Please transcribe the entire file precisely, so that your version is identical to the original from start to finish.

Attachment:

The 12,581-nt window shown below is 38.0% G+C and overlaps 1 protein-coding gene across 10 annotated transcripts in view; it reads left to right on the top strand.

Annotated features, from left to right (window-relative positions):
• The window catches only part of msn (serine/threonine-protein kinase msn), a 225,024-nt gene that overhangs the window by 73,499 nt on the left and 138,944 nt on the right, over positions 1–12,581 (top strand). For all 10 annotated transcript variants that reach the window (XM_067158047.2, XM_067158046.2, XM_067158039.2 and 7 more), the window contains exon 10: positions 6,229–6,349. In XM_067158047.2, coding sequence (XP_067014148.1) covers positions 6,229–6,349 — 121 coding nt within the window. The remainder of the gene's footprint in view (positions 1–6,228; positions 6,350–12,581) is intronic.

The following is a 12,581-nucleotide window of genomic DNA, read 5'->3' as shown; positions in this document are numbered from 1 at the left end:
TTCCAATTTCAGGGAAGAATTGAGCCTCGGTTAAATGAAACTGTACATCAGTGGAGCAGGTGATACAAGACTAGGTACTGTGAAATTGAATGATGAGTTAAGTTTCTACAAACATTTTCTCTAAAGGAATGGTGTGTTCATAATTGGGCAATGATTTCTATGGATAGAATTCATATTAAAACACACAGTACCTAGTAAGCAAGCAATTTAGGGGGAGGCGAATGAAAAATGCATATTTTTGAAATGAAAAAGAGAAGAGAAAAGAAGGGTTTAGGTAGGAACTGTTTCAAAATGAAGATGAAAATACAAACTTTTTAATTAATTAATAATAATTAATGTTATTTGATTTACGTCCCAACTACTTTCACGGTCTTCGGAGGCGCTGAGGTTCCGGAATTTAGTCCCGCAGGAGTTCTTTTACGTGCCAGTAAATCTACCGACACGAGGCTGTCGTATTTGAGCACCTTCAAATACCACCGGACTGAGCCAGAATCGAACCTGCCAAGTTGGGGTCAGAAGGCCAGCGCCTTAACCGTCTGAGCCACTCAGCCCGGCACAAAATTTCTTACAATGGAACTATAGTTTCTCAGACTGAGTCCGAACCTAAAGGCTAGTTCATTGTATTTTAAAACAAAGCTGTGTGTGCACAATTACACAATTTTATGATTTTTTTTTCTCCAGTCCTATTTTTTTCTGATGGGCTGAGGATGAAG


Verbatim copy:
The 12,581-nt window shown below is 38.0% G+C and overlaps 1 protein-coding gene across 10 annotated transcripts in view; it reads left to right on the top strand.

Annotated features, from left to right (window-relative positions):
• The window catches only part of msn (serine/threonine-protein kinase msn), a 225,024-nt gene that overhangs the window by 73,499 nt on the left and 138,944 nt on the right, over positions 1–12,581 (top strand). For all 10 annotated transcript variants that reach the window (XM_067158047.2, XM_067158046.2, XM_067158039.2 and 7 more), the window contains exon 10: positions 6,229–6,349. In XM_067158047.2, coding sequence (XP_067014148.1) covers positions 6,229–6,349 — 121 coding nt within the window. The remainder of the gene's footprint in view (positions 1–6,228; positions 6,350–12,581) is intronic.

The following is a 12,581-nucleotide window of genomic DNA, read 5'->3' as shown; positions in this document are numbered from 1 at the left end:
TTCCAATTTCAGGGAAGAATTGAGCCTCGGTTAAATGAAACTGTACATCAGTGGAGCAGGTGATACAAGACTAGGTACTGTGAAATTGAATGATGAGTTAAGTTTCTACAAACATTTTCTCTAAAGGAATGGTGTGTTCATAATTGGGCAATGATTTCTATGGATAGAATTCATATTAAAACACACAGTACCTAGTAAGCAAGCAATTTAGGGGGAGGCGAATGAAAAATGCATATTTTTGAAATGAAAAAGAGAAGAGAAAAGAAGGGTTTAGGTAGGAACTGTTTCAAAATGAAGATGAAAATACAAACTTTTTAATTAATTAATAATAATTAATGTTATTTGATTTACGTCCCAACTACTTTCACGGTCTTCGGAGGCGCTGAGGTTCCGGAATTTAGTCCCGCAGGAGTTCTTTTACGTGCCAGTAAATCTACCGACACGAGGCTGTCGTATTTGAGCACCTTCAAATACCACCGGACTGAGCCAGAATCGAACCTGCCAAGTTGGGGTCAGAAGGCCAGCGCCTTAACCGTCTGAGCCACTCAGCCCGGCACAAAATTTCTTACAATGGAACTATAGTTTCTCAGACTGAGTCCGAACCTAAAGGCTAGTTCATTGTATTTTAAAACAAAGCTGTGTGTGCACAATTACACAATTTTATGATTTTTTTTTCTCCAGTCCTATTTTTTTCTGATGGGCTGAGGATGAAG